4.1 IMPERVIOUS SLOPE TYPE

In this case, the Joint Water Pressure is computed based on the Pressure Distribution Model selected and completely independent of the Ponded Water Depth.

4.2 PERVIOUS SLOPE TYPE

In this case, the Joint Water Pressure is computed based on the Ponded Water Depth.

Let's see what happens when we change the Slope Face Type to Pervious.

  1. Re-open the Input Data dialog and select the Water tab.
  2. Change Slope Face Type to Pervious.
    Notice that the Pressure Distribution Model option becomes unavailable.
    Pervious slope Deterministic Input Data
  3. Click OK to save the change and close the dialog.

Notice that the Factor of Safety decreases to 1.0592. The Joint Water Pressure below the ponded water surface elevation is computed from the ponded water surface while the Joint Water Pressure above the ponded water surface elevation is computed from the joint water free surface (parallel to the Upper Slope).

Joint Water Pressure ponded water surface

SWedge is capable of modelling ponded water at various extents, including dry, partially ponded Slope and/or Upper Slope, and fully submerged.

5.0 Water Pressure Input in the Info Viewer

You can view the Ponded Water Pressure and Joint Water Pressure input in the Info Viewer under Ponded Water Pressure Data and Joint Water Pressure Data.

  • To open the Info Viewer, select Info Viewer on the toolbar or on the Analysis menu.

Joint Water Pressure input Info Viewer

6.0 Water Pressure Display Options

There are three options for viewing the water forces applied to a wedge. In the Display Options dialog under Forces, you can choose to display Water, Wetted Area, and Water Contours. You can also choose the Water Force display colour.

Select: View > Display Options

  1. Select the Water check box under Forces and click Apply.
    The Water option draws arrows pointing to the joint and/or slope planes.
  2. Select the Wetted Area check box.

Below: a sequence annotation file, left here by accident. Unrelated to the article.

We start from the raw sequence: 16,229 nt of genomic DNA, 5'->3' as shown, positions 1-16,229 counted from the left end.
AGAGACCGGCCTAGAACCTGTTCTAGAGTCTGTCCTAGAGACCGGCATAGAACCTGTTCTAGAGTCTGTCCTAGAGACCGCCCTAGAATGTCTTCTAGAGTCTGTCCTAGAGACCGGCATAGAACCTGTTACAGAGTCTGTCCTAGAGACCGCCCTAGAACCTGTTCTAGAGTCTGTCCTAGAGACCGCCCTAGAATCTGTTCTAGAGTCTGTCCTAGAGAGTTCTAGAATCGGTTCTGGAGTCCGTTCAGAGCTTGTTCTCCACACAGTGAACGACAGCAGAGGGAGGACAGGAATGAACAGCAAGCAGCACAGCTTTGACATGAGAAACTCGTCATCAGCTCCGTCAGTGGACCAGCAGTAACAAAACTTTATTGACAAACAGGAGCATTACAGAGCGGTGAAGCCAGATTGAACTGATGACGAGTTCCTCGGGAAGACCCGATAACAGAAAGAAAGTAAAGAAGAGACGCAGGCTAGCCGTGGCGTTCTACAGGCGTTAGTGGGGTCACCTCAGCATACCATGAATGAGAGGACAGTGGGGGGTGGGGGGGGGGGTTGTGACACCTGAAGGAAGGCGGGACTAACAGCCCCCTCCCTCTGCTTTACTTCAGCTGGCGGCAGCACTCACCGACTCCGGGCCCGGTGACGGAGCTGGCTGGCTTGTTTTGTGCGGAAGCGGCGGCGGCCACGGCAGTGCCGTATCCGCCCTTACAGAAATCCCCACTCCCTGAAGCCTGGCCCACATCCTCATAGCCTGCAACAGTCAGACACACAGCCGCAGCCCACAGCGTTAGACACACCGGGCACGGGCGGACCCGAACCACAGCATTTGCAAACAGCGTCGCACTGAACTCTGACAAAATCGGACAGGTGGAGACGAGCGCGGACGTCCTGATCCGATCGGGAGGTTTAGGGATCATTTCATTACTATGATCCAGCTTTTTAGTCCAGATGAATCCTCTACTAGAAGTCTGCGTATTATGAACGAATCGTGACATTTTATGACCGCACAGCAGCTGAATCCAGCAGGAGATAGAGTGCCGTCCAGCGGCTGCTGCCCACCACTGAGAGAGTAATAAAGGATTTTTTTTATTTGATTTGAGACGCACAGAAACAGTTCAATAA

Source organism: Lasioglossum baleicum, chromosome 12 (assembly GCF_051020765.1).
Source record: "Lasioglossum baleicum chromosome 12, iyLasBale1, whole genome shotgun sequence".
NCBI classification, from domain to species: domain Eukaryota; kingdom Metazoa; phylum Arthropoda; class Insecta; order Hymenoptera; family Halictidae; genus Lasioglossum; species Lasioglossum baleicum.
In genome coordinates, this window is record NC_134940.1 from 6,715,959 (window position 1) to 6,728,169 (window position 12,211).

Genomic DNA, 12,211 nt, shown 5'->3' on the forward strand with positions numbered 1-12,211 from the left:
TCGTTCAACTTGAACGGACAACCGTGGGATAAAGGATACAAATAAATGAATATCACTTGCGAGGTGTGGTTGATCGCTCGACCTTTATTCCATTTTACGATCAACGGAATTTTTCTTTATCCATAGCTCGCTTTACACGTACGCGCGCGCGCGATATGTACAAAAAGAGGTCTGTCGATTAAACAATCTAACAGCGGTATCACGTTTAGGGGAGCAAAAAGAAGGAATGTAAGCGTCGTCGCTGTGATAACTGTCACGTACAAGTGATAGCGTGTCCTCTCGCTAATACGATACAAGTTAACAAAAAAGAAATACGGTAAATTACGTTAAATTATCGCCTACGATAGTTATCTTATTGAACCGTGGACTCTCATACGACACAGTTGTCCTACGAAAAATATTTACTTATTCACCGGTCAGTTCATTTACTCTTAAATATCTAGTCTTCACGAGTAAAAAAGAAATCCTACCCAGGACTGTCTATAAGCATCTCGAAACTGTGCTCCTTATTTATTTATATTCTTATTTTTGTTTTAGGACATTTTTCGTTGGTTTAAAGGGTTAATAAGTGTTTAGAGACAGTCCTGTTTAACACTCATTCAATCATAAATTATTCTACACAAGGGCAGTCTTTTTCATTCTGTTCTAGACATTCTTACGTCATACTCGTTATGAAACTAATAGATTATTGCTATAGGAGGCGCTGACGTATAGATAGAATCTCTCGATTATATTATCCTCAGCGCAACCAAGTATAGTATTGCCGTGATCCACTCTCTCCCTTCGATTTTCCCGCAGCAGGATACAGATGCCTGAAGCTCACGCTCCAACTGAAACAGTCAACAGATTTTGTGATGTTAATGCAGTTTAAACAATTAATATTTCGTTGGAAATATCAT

Notice that 75% of the slope is filled and the slope is ponded to 20 m.
    Water Pressure Display Options
  3. Select the Water Contours check box and click Apply.
    Notice how the pressure contours are parallel to the water surfaces. The water pressure contour legend is shown by default when water pressure exists.
    Water Contours Display Options
  4. To turn off the water pressure contour legend, deselect the Legend check box and click OK to close the dialog.

7.0 Sensitivity Analysis

A Sensitivity analysis is a very useful feature of SWedge that allows you to quickly determine the effect of any input variable on the Factor of Safety.

There are three water pressure-related sensitivity analysis options: Ponded Water Depth, Water Unit Weight, and Water Percent Filled. In this tutorial, we'll focus on Water Percent Filled.

  1. Select Sensitivity on the toolbar or on the Analysis menu.Select: Analysis > Sensitivity
  2. Select the first check box in the Sensitivity Input dialog and select Water Percent Filled from the drop-down of variables to plot.
  3. Set From = 25 and To = 100.Sensitivity Input dialog
  4. Click OK.
    You will see a Sensitivity plot of Factor of Safety vs. Water Percent Filled.
  5. Right-click in the plot and select the Sampler option from the popup menu.
  6. Drag the Sampler until you obtain a Factor of Safety of about 1.0. The corresponding Water Percent Filled (78.83%) is displayed.

Factor of Safety vs. Water Percent Filled

This concludes the tutorial.